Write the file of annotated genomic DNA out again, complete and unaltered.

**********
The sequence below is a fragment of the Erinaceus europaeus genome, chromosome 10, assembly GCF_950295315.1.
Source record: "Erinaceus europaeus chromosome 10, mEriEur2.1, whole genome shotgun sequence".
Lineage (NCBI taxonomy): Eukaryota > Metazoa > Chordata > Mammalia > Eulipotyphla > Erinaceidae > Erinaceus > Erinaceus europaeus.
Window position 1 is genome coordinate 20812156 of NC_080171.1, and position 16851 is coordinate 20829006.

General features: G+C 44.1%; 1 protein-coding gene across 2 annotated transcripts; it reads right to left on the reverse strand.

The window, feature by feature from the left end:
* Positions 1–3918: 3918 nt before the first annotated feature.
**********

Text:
The sequence below is a fragment of the Erinaceus europaeus genome, chromosome 10, assembly GCF_950295315.1.
Source record: "Erinaceus europaeus chromosome 10, mEriEur2.1, whole genome shotgun sequence".
Lineage (NCBI taxonomy): Eukaryota > Metazoa > Chordata > Mammalia > Eulipotyphla > Erinaceidae > Erinaceus > Erinaceus europaeus.
Window position 1 is genome coordinate 20812156 of NC_080171.1, and position 16851 is coordinate 20829006.

General features: G+C 44.1%; 1 protein-coding gene across 2 annotated transcripts; it reads right to left on the reverse strand.

The window, feature by feature from the left end:
* Positions 1–3918: 3918 nt before the first annotated feature.